I love creating scenes in which figures take different positions and shapes. They are subjected to a relentless search for balance. Often within themselves, but also in relation with others and their surroundings. The characters often float away or take off. They do not seem to be subjected to the forces of nature. Other times they are exposed to a very strong and present gravity. They then fall down and seek support from each other, lean against each other to ultimately result in a stilled version of a memory, an alternative reality or a reflection.
In general, I work as much as possible straight from my memory, since I want it to be my main advisery. I make prelimenary sketches and try not to look too much to added images. That way I am getting as close as possible to a stilled version of an initial impression or memory that constantly gets intertwined with the thoughts of the moment.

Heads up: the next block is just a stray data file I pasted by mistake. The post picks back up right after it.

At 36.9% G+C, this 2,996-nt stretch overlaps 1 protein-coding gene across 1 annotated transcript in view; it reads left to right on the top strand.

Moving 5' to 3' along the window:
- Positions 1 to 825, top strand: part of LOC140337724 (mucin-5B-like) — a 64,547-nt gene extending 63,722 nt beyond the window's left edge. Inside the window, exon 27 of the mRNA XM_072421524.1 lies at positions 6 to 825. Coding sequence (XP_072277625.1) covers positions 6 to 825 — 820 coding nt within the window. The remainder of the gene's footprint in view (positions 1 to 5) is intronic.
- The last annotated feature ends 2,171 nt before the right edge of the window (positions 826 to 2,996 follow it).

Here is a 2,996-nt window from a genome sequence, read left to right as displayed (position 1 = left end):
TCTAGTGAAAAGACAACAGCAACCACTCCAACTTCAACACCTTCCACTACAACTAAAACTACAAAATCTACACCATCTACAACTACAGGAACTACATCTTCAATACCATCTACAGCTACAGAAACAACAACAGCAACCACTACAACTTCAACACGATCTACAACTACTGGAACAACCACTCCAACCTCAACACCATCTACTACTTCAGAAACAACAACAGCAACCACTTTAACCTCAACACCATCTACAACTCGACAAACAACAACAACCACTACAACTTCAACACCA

With my recent paintings in “Of Course I Still Love You” I keep floating between fiction and reality. Influenced by Science Fiction adventures, the continuous search for new worlds, the current rapid developments in space travel and exploration, and the groundbreaking discoveries in science.
Dreams about new ways of living are now being developed by today’s scientists and engineers to create a new reality for tomorrow. Looking back at the fantasies and dreams of the past and their ideas about their future inspires me to dream and fantasize about our new possibilities, undiscovered worlds and the research and journey towards them.
A big part of my recent work therefore focuses as well on another perspective; the backstage, the intense preparations, the unseen exercises and many test phases that precede the adventures and discoveries.
The title of the show and the homonymous exhibited painting is, in addition to being strong, energetic and hopeful, also a reference and tribute to a drone ship and a large landing platform controlled by a fully autonomous robot that was commissioned by SpaceX, for the landing back of the booster engines of the rockets that lift off to space – a milestone achievement for the future space exploration and our upcoming trips to the Red Planet and further.
He, in turn, derived the name from the science fiction novel “The Player of Games” by Ian M. Banks and thus fiction keeps creating reality which in turn continues influencing fiction.
Michaël De Clercq
– Antwerp, Belgium –